SciELO - Scientific Electronic Library Online

vol.46 issue1Seed treatment, soil compaction and nitrogen management affect upland ricePhysicochemical and sensorial quality of banana genotypes author indexsubject indexarticles search
Home Pagealphabetic serial listing  

Services on Demand




Related links


Pesquisa Agropecuária Tropical

Print version ISSN 1517-6398On-line version ISSN 1983-4063

Pesqui. Agropecu. Trop. vol.46 no.1 Goiânia Jan./Mar. 2016 

Scientific Articles

Pig slurry composting as a nitrogen source in proso millet crop

Compostagem de dejetos líquidos de suínos como fonte de nitrogênio na cultura de painço

Alieze Nascimento da Silva2 

Claudir José Basso2 

Dionei Schmidt Muraro2 

Cícero Ortigara2 

Edivan Pansera2 

2Universidade Federal de Santa Maria, Departamento de Agronomia, Frederico Westphalen, RS, Brazil. E-mails:,,,,


With the intensification of pig farming systems, in Brazil, the production of swine waste has increased considerably, leading to water and soil contamination, due to its improper release. Pig slurry composting is an alternative that can be used in order to avoid or reduce negative impacts, especially for producers with physically limited farm areas, or those who intend to increase the number of animals in their production units. This study aimed at evaluating the influence of pig slurry compost doses on the agronomic characteristics and grain yield of proso millet. A randomized blocks design experiment was installed with four replications and five treatments: control without fertilization, control with mineral fertilizer (NPK) and pig slurry compost doses (4.0 Mg ha-1, 8.0 Mg ha-1; 12.0 Mg ha-1). The pig slurry composting increased the dry matter yield, number of grains per plant and grain yield of proso millet, when compared to the control with or without mineral fertilizer. The proso millet yield, at the doses of 8.0 Mg ha-1 and 12.0 Mg ha-1 of pig slurry, was superior than for both the control without fertilization and the control with the recommended mineral fertilizer, with the latter reaching a maximum agronomic efficiency at the dose of 8.0 Mg ha-1.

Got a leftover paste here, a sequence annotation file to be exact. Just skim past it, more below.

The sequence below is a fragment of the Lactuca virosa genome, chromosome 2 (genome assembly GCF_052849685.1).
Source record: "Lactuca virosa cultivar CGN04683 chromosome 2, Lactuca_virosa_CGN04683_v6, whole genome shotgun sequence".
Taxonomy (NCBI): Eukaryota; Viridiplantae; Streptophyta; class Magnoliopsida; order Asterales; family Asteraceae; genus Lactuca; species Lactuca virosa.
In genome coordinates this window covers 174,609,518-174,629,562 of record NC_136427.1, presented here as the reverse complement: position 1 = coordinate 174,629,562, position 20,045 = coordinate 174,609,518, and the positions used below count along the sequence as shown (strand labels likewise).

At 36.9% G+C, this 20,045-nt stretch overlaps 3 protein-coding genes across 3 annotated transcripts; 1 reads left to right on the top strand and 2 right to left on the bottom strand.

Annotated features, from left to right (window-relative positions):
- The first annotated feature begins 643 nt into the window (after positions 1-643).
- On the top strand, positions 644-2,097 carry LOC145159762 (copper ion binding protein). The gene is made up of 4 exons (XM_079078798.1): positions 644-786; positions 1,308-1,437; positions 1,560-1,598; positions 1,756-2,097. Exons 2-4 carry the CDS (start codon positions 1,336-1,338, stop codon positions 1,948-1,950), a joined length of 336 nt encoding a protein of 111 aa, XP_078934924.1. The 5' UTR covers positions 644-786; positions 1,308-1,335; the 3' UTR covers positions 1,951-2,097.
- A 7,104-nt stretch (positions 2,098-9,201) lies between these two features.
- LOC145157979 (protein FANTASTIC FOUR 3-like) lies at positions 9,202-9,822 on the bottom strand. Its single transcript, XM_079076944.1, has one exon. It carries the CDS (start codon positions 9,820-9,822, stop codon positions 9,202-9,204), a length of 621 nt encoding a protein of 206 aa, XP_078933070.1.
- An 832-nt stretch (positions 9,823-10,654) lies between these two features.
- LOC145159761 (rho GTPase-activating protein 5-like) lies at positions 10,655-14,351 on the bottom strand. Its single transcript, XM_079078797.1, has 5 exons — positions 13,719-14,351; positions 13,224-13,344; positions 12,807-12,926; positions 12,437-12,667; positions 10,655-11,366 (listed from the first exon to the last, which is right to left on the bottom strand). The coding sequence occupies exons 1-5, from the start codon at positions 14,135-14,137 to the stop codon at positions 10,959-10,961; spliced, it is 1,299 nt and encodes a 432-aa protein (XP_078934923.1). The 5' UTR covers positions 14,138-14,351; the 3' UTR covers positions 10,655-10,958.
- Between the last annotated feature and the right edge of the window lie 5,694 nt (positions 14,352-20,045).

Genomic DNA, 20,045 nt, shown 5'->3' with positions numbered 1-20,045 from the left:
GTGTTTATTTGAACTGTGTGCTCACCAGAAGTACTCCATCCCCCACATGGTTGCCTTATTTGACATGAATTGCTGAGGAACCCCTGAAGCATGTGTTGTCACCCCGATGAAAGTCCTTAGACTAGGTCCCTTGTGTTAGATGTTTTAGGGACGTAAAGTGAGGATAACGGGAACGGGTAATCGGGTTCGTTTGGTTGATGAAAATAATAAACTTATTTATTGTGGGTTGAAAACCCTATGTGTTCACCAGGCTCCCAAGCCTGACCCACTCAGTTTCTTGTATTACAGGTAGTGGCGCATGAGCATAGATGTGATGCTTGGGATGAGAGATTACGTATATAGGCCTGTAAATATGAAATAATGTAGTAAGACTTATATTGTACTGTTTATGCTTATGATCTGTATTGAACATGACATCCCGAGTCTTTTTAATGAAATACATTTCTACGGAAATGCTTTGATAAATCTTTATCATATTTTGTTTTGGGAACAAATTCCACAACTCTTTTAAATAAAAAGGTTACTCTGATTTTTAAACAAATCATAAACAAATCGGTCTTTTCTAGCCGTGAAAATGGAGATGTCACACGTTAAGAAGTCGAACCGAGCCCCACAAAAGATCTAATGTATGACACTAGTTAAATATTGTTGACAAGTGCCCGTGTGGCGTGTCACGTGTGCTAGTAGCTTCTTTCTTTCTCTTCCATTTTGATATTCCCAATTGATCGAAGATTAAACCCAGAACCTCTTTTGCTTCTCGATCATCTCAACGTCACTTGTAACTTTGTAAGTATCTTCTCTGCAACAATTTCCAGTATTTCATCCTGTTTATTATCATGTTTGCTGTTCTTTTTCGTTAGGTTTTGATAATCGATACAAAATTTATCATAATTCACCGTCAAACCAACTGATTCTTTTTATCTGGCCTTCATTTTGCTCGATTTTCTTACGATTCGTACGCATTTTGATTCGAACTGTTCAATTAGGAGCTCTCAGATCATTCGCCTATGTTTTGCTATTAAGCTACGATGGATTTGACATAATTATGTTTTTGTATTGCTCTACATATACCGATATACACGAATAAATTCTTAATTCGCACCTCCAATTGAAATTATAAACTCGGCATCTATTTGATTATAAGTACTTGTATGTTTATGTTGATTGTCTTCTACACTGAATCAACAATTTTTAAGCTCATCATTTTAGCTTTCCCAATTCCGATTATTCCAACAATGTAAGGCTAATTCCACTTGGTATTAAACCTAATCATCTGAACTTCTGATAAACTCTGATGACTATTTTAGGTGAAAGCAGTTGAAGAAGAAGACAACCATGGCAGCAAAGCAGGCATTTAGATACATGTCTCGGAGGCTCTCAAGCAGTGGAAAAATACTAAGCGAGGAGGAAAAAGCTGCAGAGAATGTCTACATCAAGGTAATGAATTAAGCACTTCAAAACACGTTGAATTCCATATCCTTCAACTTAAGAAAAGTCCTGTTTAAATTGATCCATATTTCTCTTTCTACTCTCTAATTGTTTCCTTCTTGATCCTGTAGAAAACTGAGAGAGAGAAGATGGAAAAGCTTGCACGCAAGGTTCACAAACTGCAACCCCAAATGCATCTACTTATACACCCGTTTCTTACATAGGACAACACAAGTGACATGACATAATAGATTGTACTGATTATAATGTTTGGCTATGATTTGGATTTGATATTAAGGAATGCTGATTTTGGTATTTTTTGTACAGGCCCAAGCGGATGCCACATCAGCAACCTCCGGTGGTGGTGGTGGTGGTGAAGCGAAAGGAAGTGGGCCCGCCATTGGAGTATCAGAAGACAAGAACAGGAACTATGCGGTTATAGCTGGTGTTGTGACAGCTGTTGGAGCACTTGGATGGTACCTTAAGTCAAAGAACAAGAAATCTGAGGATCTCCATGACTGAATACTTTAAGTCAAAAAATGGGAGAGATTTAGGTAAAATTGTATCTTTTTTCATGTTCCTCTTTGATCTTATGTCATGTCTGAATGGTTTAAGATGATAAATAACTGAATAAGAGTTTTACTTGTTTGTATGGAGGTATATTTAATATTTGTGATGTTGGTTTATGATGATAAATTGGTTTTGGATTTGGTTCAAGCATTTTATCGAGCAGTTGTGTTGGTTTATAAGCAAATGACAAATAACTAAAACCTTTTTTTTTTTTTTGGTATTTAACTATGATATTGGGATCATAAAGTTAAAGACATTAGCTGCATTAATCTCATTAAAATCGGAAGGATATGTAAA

KEY-WORDS: Panicum miliaceum L.; organic waste; mineral nutrition; grain yield


Com a intensificação dos sistemas de criação de suínos, no Brasil, a produção de dejetos cresceu consideravelmente, provocando problemas de contaminação da água e solo, devido à sua aplicação inadequada. A compostagem de dejetos líquidos de suínos surge como alternativa para evitar ou reduzir impactos negativos, principalmente para produtores com limitação de áreas físicas, ou que visem ao aumento do número de animais na unidade de produção. Objetivou-se avaliar o efeito de doses de compostagem de dejetos líquidos de suínos nas características agronômicas e produtividade de grãos de painço. O delineamento experimental foi em blocos ao acaso, com quatro repetições e cinco tratamentos, os quais consistiram em testemunha sem adubação, testemunha com adubação mineral (NPK) e doses de compostagem de dejetos líquidos de suínos (4,0 Mg ha-1; 8,0 Mg ha-1; 12,0 Mg ha-1). A compostagem de dejetos líquidos de suínos promoveu incremento na produção de massa seca, número de grãos por planta e produtividade de grãos de painço, em relação às testemunhas sem adubação e com aubação mineral. A resposta do painço para produtividade, nas doses de 8,0 Mg ha-1 e 12,0 Mg ha-1, mostrou-se superior à das testemunhas sem adubação e com adubação mineral recomendada para a cultura, sendo que esta apresenta máxima eficiência agronômica para a dose de 8,0 Mg ha-1.